I had an idea last night while I was trying to convince my active brain that Big Brother was actually a new episode of Family Guy. It had to do with software change models and simulations, and it all kinda wrapped up as a set of TFS tools…wouldn’t you know!
My idea was a little fragmented, so let me just blurt it out and hope it is somewhat cogent.
It starts with work items. The trend right now is to use work items to store what I call layer 1 data; that is, operational, tactical data such as who does what, when, how long, etc. I was thinking, if you could tag a work item with a model code, then down the track, you could report on that data based on your metamodel. What would be the metamodel? Well, say you had a system, and you broke it down based on models and patterns. And over time, you were able to identify a limited, well known set of models and patterns that were particular to a project type, say a web based CRM project.
Now, over time, as changes were requested, you could record the delta change of varying elements of the work item as it applied to a particular model or pattern, for example, if someone asked for two screens to be collapsed into a single, tabbed screen, with CRUD capability, you could record the fact that that change required two extra days of coding by a developer, cost $400 more to the customer, and moved the release date of that stream by 2 days. Also, as that work item went through testing and building, you could track the holistic impact of that change across the whole SDLC, so retrospectively, you could start to see that a change of that type would have a holistic impact of resource cost in the development stage, quality cost in the testing stage, and time cost in the release stage.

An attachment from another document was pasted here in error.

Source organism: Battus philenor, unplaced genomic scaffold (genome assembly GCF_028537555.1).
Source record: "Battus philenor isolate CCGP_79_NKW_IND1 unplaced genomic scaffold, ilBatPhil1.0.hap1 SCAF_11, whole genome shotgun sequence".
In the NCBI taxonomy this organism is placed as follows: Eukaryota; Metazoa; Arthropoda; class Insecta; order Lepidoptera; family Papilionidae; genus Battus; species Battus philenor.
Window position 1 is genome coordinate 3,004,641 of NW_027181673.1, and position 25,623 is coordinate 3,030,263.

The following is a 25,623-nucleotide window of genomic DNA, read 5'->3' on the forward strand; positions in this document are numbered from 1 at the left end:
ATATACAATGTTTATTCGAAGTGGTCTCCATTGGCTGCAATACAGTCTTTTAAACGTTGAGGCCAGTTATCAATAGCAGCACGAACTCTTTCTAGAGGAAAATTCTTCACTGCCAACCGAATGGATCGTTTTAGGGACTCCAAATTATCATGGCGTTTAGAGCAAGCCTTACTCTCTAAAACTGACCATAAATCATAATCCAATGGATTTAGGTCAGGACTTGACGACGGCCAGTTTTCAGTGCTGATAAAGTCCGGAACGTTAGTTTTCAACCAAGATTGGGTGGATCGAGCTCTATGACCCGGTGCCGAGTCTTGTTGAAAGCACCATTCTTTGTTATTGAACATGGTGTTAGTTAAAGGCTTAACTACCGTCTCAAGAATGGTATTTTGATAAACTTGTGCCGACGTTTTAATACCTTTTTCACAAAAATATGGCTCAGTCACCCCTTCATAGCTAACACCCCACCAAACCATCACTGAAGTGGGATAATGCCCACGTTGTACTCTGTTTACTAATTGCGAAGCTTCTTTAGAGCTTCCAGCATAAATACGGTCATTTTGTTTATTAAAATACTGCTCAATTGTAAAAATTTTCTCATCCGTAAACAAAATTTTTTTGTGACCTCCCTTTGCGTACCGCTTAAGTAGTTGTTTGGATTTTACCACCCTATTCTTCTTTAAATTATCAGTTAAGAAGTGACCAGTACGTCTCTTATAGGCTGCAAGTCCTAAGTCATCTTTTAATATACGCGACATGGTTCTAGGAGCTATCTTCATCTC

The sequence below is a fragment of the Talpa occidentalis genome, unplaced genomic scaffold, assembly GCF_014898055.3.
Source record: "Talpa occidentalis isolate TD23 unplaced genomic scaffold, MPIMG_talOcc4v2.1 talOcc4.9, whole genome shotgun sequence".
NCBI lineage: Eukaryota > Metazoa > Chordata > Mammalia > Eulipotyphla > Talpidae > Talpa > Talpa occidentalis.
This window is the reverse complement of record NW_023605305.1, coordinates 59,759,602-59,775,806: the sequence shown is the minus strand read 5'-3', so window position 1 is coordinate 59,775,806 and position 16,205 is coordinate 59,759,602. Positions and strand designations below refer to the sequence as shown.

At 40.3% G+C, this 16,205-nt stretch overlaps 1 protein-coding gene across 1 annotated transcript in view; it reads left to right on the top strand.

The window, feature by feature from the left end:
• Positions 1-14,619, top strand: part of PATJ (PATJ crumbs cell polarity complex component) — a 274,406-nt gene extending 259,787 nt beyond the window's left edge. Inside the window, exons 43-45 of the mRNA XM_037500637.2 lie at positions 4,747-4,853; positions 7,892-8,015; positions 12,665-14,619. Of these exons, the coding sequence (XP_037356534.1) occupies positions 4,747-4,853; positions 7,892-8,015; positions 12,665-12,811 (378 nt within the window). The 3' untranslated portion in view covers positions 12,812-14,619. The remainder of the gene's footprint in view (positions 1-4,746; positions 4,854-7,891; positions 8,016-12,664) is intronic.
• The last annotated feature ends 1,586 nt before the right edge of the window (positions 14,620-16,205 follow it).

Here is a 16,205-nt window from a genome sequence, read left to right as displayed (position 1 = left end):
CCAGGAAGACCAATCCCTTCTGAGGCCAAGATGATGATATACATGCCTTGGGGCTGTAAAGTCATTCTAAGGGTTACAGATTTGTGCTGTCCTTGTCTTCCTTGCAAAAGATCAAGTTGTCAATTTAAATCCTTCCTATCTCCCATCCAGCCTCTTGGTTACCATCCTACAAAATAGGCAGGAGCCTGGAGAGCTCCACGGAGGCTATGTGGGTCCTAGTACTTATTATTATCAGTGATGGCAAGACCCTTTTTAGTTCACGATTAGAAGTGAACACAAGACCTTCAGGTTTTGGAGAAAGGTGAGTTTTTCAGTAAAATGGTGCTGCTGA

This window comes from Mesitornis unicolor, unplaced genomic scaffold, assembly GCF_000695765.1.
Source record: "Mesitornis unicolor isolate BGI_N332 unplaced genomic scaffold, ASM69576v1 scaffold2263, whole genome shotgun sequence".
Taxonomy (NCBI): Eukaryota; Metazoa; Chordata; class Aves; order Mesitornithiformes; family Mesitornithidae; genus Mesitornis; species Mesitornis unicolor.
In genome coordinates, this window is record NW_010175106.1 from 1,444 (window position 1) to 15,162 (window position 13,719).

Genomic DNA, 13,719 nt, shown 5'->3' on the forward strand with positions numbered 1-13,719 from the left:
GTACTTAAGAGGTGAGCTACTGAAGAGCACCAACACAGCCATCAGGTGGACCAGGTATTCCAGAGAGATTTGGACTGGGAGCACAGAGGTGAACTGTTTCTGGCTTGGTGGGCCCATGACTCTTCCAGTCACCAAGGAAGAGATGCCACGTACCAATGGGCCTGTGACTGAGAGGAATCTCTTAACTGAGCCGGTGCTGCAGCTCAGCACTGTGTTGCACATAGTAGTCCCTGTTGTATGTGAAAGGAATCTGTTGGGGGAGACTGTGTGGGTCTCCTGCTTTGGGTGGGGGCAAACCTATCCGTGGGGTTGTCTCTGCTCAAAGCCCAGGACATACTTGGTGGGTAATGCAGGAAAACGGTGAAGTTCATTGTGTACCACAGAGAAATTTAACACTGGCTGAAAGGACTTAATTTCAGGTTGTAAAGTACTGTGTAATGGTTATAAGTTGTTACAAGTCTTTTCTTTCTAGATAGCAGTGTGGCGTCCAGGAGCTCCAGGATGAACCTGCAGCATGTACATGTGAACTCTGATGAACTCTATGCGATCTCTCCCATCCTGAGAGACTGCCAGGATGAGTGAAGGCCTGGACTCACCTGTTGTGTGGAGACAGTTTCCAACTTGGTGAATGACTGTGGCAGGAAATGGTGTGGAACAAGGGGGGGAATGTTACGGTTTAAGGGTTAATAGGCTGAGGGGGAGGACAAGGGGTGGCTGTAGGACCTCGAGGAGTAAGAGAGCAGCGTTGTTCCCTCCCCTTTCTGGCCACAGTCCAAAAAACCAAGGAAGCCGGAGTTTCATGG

OK, so the system is now tracking this stuff, and over time, it’s building up information around what I’m calling an “Impact Model”.
What would be the purpose of being able to do this? Well, I was thinking along the lines of estimating work and projecting change costs to a customer. I would love to be able to say, this next project is going to involve these common requirement models, and they historically have looked like this, have required these kinds of resources, have taken this long to build, and have had these hot spots for quality and time, and have TFS spit out a cost estimate with breakdowns for all the elements I know about. And the other, really cool part I would love, is the ability for a customer to surf to a website, punch in a requirement change, and hit the “Bill Me!” button, and have a response that shows them the cost and risk associated with their change, including estimations of time, dollars, release push back, risk of quality change, etc.
Hmmm, must think more about this, but right now, my Meego is telling me it’s dinner time 🙂